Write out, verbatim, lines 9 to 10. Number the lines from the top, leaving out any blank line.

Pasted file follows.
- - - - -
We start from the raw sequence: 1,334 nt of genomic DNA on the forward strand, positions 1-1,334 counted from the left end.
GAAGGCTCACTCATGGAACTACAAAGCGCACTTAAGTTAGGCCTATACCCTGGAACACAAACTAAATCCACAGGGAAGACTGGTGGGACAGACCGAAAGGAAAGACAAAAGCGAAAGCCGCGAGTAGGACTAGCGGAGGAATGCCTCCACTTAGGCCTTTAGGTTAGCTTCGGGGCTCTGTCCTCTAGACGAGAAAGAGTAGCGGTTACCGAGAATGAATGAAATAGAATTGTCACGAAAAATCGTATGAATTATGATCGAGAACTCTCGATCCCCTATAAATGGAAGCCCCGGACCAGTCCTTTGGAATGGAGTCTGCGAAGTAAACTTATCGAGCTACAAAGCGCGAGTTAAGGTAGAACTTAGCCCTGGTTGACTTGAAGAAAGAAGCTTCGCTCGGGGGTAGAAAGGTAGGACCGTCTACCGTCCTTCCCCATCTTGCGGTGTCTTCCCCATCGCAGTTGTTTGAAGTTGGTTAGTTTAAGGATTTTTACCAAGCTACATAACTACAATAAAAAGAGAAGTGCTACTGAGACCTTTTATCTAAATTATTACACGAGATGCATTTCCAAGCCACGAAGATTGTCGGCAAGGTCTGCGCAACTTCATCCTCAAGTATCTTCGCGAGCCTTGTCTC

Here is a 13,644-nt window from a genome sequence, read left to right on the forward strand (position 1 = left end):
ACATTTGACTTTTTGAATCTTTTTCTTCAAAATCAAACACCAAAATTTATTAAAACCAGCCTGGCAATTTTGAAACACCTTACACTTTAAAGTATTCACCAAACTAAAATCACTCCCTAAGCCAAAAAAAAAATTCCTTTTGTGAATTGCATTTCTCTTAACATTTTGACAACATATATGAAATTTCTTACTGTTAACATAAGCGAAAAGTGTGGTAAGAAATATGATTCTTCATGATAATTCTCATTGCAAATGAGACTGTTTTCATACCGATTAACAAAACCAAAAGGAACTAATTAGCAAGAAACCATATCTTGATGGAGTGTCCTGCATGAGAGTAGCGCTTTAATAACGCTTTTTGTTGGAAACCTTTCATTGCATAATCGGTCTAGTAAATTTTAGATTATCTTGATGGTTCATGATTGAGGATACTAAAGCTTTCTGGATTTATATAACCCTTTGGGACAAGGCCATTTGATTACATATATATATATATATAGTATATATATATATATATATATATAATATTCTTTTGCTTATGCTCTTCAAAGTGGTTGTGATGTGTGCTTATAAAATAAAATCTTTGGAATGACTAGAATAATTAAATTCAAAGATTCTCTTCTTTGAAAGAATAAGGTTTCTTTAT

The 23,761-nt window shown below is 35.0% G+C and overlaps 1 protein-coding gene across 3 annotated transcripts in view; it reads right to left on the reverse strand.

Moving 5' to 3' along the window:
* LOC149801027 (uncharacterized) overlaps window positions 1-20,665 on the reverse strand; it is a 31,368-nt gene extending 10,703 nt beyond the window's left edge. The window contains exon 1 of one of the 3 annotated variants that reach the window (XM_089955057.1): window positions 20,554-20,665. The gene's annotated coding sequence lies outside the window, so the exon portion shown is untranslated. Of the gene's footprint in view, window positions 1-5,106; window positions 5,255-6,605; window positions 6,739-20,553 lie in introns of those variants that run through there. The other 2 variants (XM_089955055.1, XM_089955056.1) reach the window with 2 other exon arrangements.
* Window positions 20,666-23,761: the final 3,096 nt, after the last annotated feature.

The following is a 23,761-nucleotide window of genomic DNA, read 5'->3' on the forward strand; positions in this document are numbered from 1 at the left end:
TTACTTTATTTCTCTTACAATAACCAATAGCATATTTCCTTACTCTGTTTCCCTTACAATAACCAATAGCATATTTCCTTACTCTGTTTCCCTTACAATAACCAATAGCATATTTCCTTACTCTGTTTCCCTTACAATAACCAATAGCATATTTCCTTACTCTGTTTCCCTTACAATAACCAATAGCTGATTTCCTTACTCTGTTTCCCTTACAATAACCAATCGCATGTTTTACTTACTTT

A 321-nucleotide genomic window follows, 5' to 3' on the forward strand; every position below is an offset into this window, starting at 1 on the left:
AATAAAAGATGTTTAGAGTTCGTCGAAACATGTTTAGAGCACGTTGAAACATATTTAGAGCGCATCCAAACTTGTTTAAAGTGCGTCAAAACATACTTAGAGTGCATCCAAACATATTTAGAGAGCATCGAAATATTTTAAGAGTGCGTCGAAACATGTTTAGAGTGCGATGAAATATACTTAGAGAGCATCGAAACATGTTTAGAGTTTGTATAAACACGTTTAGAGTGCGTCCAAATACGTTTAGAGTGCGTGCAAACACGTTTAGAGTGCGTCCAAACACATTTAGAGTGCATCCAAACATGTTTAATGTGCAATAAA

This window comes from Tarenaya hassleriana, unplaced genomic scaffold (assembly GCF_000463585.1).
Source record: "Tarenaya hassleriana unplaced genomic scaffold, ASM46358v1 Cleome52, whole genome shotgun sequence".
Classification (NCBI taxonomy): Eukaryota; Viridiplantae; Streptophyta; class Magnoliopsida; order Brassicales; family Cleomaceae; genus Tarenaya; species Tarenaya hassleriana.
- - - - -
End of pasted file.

The following is a 23,761-nucleotide window of genomic DNA, read 5'->3' on the forward strand; positions in this document are numbered from 1 at the left end:
TTACTTTATTTCTCTTACAATAACCAATAGCATATTTCCTTACTCTGTTTCCCTTACAATAACCAATAGCATATTTCCTTACTCTGTTTCCCTTACAATAACCAATAGCATATTTCCTTACTCTGTTTCCCTTACAATAACCAATAGCATATTTCCTTACTCTGTTTCCCTTACAATAACCAATAGCTGATTTCCTTACTCTGTTTCCCTTACAATAACCAATCGCATGTTTTACTTACTTT